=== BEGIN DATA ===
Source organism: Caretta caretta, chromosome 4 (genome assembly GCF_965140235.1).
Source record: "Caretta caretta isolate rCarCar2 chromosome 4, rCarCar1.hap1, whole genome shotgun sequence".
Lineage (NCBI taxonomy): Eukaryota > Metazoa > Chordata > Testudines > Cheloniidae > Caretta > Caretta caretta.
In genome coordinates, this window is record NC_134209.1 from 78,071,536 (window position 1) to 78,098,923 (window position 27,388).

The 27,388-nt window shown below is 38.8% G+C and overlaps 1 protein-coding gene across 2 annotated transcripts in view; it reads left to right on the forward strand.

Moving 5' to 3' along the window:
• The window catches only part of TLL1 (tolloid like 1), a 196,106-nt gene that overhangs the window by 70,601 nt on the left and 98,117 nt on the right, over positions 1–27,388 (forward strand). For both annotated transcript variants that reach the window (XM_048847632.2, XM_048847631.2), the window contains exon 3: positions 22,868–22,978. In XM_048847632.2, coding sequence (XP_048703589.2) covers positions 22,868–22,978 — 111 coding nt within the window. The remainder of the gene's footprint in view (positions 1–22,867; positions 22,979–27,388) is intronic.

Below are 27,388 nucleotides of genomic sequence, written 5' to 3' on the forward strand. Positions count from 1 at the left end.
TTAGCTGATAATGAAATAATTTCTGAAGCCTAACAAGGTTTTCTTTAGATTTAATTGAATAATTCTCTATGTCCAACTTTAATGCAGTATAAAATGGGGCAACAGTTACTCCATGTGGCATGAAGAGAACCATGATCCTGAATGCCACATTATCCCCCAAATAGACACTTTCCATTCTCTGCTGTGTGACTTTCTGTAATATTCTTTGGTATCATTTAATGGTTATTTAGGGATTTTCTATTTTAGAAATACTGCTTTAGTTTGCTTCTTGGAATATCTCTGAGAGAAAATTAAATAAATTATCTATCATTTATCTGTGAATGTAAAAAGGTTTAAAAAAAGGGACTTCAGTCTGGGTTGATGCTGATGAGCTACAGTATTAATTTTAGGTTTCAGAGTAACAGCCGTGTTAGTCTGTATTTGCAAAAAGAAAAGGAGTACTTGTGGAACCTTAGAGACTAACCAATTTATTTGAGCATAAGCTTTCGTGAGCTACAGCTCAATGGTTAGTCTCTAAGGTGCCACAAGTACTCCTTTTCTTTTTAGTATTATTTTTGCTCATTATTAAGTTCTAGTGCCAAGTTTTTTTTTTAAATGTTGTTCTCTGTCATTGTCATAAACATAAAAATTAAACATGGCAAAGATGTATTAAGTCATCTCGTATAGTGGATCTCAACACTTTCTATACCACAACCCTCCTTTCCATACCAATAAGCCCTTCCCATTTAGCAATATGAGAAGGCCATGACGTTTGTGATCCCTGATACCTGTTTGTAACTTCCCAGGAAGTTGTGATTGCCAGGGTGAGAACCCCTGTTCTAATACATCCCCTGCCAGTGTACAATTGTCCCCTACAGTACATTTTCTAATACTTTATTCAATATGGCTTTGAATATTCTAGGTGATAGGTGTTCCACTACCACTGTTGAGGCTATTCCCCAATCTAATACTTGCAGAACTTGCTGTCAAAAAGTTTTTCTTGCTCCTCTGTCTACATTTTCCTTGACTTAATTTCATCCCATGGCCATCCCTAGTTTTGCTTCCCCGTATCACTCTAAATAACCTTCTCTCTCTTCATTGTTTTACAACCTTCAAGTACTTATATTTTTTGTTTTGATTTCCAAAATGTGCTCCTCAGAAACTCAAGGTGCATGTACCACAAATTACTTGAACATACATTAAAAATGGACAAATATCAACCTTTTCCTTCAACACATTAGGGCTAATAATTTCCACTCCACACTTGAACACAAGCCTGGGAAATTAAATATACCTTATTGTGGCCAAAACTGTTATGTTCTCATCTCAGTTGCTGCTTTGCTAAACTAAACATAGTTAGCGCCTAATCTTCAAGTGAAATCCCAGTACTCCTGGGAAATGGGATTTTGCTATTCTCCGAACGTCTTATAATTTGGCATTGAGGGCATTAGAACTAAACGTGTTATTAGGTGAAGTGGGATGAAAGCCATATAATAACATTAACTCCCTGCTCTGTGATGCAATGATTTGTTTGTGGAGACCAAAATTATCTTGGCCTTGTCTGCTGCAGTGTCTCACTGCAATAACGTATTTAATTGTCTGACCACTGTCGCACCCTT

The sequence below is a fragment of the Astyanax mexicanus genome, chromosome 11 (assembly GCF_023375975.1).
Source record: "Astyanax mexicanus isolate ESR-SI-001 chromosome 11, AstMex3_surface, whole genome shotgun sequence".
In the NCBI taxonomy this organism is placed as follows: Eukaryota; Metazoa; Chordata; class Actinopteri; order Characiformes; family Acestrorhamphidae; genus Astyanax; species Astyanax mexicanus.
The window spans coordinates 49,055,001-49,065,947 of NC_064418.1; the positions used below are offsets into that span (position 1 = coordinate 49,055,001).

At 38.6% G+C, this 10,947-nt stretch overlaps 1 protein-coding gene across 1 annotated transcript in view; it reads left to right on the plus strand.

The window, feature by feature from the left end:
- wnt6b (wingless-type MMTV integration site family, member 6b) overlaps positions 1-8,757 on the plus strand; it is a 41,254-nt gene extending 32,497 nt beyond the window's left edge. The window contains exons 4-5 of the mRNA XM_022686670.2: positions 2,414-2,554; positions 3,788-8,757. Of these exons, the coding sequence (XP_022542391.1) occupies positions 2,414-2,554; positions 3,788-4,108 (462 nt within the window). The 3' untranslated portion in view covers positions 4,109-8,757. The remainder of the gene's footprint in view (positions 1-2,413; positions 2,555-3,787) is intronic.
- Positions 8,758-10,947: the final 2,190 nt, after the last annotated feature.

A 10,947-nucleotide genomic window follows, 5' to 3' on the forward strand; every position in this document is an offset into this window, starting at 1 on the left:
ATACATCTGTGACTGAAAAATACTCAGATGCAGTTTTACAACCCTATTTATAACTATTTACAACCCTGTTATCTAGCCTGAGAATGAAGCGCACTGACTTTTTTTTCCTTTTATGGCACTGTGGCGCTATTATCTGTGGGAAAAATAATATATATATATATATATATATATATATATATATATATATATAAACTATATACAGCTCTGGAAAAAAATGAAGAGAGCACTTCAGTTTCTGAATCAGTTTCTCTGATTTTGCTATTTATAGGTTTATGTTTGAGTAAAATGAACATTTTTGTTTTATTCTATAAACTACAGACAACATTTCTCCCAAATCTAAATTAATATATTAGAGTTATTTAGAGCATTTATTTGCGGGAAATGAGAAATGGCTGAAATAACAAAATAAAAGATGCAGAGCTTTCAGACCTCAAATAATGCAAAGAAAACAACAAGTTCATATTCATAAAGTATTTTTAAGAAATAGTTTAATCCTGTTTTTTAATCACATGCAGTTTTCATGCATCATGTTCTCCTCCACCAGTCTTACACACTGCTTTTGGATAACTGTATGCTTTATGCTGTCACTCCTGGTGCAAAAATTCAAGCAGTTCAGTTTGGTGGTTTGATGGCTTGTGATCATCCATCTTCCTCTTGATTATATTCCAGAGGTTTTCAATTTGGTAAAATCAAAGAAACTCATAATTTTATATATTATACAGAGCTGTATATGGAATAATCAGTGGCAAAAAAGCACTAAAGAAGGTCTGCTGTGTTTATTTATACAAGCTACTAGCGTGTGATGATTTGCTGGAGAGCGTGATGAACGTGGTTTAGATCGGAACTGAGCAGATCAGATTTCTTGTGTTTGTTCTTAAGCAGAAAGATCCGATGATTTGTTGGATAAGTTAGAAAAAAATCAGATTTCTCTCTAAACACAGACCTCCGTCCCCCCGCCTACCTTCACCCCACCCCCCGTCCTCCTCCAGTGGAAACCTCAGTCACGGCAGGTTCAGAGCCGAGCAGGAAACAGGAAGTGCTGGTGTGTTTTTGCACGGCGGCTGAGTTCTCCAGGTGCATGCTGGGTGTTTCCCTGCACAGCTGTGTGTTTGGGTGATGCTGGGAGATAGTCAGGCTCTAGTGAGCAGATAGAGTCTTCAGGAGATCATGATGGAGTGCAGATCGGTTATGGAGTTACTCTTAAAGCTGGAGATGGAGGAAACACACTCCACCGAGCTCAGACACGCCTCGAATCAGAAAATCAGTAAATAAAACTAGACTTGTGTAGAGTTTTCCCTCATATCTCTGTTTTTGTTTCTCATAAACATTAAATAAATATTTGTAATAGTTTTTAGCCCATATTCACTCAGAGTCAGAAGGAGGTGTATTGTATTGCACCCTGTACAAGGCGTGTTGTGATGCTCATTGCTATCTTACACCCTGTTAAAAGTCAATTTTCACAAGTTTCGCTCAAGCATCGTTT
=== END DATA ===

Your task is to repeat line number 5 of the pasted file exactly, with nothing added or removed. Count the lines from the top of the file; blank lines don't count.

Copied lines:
The 27,388-nt window shown below is 38.8% G+C and overlaps 1 protein-coding gene across 2 annotated transcripts in view; it reads left to right on the forward strand.